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Southern Utah News Front Page: February 25, 2021
Landing on a prayer
Jeremy Houston took this cool shot of the balloons taking flight over the Kane County Office of Tourism billboard promoting the event!
By Neal Brown
Balloons and Tunes offered residents and tourists a successful weekend as the balloons were able to launch all three days.Weather conditions weren’t perfect, but the brave pilots still gave onlookers a show.
This may be the first year since its inception that a balloon got a little wet during a surprise landing in the reservoir. KSL photojournalist Matt Newey shared his experience to KSL, exclaiming, “we started coming over this reservoir area, and you could kind of feel it. It was like we hit this wall of wind and we just started dropping and descending really quickly.”
At that point, they started bracing for the watery impact. “It’s getting pretty windy, we’re going to get wet!” Matt recalled thinking. He continued, “Then it tips over sideways and the whole thing starts filling up with water.” The trained pilot sprung into action, leveling the balloon up and out of the water so they could prepare to get out without tipping it over. “I wouldn’t want to land any other way,” Matt concluded.
After many years of debating whether to sponsor a balloon, Ben and Melanie Alderman, owners of Quality Printing, decided to pull the trigger to celebrate their 15-year wedding anniversary. If you saw a balloon disappear over the eastern plateau and wondered to yourself, “where do they think they’re going?” you’re not alone. Ben thought the same thing! As an avid outdoorsman, he knew the landing opportunities would be scarce, so he directed the pilot to continue to Johnson Canyon for a safer landing. Reaching a top speed of 28 mph and obserivng a stunning view over the cliffs of Kanab, the Aldermans said the sponsorship was definitely worth it.
I also had the opportunity to take my first flight in a balloon, thanks to the seasoned pilot Kurt Adelsburger and his wonderful crew. We also had a hair-raising adventure, landing on Hwy 89, just north of town.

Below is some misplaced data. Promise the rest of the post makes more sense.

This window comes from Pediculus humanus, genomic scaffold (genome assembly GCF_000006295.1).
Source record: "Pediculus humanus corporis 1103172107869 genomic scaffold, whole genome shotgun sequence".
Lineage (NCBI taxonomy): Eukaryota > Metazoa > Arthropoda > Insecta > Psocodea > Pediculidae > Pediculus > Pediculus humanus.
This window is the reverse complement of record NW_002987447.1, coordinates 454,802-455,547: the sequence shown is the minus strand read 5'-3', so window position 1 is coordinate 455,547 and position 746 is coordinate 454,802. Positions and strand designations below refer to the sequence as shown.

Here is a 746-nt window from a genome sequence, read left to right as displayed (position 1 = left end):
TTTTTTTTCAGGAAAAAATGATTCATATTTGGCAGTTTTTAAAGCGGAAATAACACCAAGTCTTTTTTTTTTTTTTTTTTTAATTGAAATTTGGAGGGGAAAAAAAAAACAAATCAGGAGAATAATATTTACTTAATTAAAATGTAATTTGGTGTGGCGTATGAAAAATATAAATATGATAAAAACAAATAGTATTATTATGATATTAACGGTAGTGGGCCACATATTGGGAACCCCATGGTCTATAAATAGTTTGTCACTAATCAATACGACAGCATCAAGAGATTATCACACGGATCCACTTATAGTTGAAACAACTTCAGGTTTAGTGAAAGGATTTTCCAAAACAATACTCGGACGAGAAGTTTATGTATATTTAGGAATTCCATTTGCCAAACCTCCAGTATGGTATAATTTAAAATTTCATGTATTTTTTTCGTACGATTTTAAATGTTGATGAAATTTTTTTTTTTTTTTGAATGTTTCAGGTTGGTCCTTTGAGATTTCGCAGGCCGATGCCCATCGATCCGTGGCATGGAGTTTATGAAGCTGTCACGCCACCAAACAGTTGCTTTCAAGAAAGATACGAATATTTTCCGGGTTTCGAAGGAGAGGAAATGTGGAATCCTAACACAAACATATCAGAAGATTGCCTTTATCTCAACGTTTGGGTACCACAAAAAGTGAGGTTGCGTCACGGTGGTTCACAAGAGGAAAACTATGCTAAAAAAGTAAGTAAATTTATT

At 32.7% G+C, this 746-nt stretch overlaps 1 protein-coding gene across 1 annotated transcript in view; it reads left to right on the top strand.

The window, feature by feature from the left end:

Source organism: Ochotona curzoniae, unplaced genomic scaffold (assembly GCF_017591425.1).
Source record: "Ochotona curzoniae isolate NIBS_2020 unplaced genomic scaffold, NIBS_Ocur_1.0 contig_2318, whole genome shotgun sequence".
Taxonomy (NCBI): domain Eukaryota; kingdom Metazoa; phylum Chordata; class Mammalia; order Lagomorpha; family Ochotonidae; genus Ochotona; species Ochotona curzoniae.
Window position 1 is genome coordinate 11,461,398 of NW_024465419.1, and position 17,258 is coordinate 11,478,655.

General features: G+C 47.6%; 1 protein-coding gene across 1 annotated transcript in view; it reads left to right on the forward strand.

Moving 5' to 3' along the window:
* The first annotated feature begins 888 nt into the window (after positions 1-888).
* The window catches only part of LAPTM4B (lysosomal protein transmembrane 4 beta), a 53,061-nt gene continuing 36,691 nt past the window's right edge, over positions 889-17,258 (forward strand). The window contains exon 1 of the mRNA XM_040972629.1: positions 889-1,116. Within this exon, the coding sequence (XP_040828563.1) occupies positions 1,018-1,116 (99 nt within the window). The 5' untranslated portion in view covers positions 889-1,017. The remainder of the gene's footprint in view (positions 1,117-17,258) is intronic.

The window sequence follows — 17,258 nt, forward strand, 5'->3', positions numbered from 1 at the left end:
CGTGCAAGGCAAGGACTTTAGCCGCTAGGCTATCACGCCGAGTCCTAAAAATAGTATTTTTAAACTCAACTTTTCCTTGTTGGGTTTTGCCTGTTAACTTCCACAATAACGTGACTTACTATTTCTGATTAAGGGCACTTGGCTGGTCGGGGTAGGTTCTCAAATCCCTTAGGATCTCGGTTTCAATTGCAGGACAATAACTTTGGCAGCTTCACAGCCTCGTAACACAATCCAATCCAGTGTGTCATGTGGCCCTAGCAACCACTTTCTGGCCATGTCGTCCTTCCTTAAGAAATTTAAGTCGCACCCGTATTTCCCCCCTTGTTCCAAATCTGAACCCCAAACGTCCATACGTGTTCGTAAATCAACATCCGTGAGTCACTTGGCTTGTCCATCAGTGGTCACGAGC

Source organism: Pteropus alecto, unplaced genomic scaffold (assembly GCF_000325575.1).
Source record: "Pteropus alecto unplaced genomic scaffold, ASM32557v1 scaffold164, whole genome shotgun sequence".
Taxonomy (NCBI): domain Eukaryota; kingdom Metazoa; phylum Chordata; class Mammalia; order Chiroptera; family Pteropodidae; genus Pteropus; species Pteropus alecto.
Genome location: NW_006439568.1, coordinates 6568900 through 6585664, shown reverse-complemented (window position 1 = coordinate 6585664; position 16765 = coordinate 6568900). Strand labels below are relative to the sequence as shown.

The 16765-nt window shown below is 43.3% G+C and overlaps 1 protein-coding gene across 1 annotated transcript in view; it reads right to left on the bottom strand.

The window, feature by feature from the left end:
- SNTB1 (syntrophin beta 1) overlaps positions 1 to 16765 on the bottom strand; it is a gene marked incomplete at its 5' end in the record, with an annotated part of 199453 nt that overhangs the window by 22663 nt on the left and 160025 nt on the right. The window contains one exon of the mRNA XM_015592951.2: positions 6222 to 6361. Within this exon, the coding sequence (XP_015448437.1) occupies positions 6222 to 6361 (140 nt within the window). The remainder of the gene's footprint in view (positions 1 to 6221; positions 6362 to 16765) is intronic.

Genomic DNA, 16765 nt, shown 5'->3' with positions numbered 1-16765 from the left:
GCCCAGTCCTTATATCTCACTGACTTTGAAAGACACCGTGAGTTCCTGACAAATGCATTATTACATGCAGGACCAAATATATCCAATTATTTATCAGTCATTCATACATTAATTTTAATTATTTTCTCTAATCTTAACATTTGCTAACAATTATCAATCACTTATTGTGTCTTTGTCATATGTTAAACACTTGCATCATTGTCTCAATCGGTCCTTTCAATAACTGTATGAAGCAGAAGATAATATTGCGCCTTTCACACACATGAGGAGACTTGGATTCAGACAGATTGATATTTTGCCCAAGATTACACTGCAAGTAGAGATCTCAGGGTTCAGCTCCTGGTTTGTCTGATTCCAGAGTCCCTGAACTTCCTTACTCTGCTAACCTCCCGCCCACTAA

Getting to see my mother ride in the balloon, which was on her bucket list, without knocking her out of the bucket was especially sweet.
Adelsburger, who has been piloting since 1996, eased us down ever so carefully away from traffic, power lines, and a crewmember’s Jeep. To my surprise, knocking one crewmember to the ground, and almost dragging the other along the pavement didn’t seem like as big of a deal as it should have been.
Instinct kicks in and makes you want to reach out and slow yourself down, but that would only make things worse causing the balloon to tip. Adelsburger was much more calm than I, knowing exactly how to communicate with crewmembers and passengers to ensure ultimate safety for everyone involved.
As the crewmembers guided us to a safer spot to touch down, I was pleased to be in the hands of a skilled, 30-year balloonist veteran, but also ready to go up again the very next chance I get. Sipping sparkling cider, per tradition after a successful balloon flight, I found myself reflecting on the beauty of human ingenuity as we recited the balloonist prayer:
May the winds welcome you with softness.
May the sun bless you with its warm hands.
May you fly so high and so well that God joins you in laughter
And sets you gently back into the loving arms of Mother Earth.